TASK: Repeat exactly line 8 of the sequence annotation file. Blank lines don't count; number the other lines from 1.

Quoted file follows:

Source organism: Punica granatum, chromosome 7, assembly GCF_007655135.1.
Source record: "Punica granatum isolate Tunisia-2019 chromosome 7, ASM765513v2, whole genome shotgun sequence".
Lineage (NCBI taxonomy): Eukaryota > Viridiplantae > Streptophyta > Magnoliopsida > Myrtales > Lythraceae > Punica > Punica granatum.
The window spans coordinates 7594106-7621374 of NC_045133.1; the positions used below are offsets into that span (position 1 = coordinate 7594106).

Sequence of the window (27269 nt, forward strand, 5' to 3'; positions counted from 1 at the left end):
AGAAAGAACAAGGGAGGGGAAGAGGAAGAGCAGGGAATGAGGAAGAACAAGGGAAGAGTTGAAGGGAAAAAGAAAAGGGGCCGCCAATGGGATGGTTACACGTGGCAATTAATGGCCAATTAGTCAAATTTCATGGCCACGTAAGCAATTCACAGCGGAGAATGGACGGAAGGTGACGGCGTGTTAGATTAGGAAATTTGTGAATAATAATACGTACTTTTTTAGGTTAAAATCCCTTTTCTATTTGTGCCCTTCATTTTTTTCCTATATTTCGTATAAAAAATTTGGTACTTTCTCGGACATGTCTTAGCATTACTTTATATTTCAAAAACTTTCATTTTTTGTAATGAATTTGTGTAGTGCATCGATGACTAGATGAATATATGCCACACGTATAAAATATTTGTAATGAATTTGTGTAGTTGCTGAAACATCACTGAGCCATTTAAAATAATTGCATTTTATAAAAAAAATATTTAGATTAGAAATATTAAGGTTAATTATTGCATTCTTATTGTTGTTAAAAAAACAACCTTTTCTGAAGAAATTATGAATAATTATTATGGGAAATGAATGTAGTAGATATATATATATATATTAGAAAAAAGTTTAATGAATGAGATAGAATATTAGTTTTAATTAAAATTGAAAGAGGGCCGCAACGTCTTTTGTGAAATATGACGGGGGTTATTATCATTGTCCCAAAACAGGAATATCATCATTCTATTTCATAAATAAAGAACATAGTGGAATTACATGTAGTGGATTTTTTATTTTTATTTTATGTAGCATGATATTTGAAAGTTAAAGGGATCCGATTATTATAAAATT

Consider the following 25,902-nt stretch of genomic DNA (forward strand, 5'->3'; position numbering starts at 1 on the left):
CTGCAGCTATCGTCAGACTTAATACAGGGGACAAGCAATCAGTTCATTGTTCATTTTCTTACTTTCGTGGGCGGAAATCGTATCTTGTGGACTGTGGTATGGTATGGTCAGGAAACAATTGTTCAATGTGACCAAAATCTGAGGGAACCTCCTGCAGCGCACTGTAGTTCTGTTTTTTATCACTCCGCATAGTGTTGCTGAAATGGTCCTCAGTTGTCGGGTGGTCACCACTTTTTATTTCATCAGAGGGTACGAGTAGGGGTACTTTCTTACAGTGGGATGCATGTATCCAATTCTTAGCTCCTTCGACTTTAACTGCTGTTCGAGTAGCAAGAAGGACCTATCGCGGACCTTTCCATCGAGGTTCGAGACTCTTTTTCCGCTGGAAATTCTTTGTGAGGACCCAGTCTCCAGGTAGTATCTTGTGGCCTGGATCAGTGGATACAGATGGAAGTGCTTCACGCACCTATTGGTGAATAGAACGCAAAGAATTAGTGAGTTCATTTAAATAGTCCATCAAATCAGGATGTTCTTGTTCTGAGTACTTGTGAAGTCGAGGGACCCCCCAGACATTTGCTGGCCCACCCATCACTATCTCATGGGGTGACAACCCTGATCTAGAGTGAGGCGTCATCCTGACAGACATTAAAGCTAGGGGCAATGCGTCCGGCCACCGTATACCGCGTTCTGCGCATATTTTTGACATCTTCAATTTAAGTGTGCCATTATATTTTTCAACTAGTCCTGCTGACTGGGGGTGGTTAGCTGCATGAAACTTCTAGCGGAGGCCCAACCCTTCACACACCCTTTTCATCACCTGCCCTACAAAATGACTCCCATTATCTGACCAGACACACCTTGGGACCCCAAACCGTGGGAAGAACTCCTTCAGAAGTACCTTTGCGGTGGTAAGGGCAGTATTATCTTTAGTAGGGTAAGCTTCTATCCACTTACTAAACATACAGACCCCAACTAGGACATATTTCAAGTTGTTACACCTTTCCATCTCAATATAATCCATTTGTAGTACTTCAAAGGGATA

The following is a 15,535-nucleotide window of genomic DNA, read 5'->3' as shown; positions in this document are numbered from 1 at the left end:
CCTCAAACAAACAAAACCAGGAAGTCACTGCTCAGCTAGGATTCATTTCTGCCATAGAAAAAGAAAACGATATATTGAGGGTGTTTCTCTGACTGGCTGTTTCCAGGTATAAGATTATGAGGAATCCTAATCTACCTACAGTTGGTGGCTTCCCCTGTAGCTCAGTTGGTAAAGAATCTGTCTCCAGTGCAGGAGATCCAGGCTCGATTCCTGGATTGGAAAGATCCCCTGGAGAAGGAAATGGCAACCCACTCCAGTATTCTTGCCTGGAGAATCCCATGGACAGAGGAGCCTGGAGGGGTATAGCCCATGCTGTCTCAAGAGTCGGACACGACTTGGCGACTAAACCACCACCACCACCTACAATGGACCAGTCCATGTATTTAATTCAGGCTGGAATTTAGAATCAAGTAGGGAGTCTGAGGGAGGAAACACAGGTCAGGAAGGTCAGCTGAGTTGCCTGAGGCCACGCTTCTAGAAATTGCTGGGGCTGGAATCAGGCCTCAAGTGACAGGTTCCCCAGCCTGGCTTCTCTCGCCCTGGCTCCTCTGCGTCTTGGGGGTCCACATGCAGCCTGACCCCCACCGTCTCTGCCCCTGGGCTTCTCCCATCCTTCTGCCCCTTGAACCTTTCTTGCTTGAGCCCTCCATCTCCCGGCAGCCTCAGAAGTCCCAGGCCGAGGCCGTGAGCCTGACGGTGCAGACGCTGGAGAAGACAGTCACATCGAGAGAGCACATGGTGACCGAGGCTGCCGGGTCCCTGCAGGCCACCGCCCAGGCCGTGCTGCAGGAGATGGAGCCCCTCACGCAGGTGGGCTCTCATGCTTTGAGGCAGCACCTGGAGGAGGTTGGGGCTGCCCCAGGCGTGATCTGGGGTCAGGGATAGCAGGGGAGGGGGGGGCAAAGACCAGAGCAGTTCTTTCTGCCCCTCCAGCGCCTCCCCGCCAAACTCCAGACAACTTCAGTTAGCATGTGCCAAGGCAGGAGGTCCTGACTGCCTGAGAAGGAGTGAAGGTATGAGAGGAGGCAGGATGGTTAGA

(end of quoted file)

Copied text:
CTGCAGCTATCGTCAGACTTAATACAGGGGACAAGCAATCAGTTCATTGTTCATTTTCTTACTTTCGTGGGCGGAAATCGTATCTTGTGGACTGTGGTATGGTATGGTCAGGAAACAATTGTTCAATGTGACCAAAATCTGAGGGAACCTCCTGCAGCGCACTGTAGTTCTGTTTTTTATCACTCCGCATAGTGTTGCTGAAATGGTCCTCAGTTGTCGGGTGGTCACCACTTTTTATTTCATCAGAGGGTACGAGTAGGGGTACTTTCTTACAGTGGGATGCATGTATCCAATTCTTAGCTCCTTCGACTTTAACTGCTGTTCGAGTAGCAAGAAGGACCTATCGCGGACCTTTCCATCGAGGTTCGAGACTCTTTTTCCGCTGGAAATTCTTTGTGAGGACCCAGTCTCCAGGTAGTATCTTGTGGCCTGGATCAGTGGATACAGATGGAAGTGCTTCACGCACCTATTGGTGAATAGAACGCAAAGAATTAGTGAGTTCATTTAAATAGTCCATCAAATCAGGATGTTCTTGTTCTGAGTACTTGTGAAGTCGAGGGACCCCCCAGACATTTGCTGGCCCACCCATCACTATCTCATGGGGTGACAACCCTGATCTAGAGTGAGGCGTCATCCTGACAGACATTAAAGCTAGGGGCAATGCGTCCGGCCACCGTATACCGCGTTCTGCGCATATTTTTGACATCTTCAATTTAAGTGTGCCATTATATTTTTCAACTAGTCCTGCTGACTGGGGGTGGTTAGCTGCATGAAACTTCTAGCGGAGGCCCAACCCTTCACACACCCTTTTCATCACCTGCCCTACAAAATGACTCCCATTATCTGACCAGACACACCTTGGGACCCCAAACCGTGGGAAGAACTCCTTCAGAAGTACCTTTGCGGTGGTAAGGGCAGTATTATCTTTAGTAGGGTAAGCTTCTATCCACTTACTAAACATACAGACCCCAACTAGGACATATTTCAAGTTGTTACACCTTTCCATCTCAATATAATCCATTTGTAGTACTTCAAAGGGATA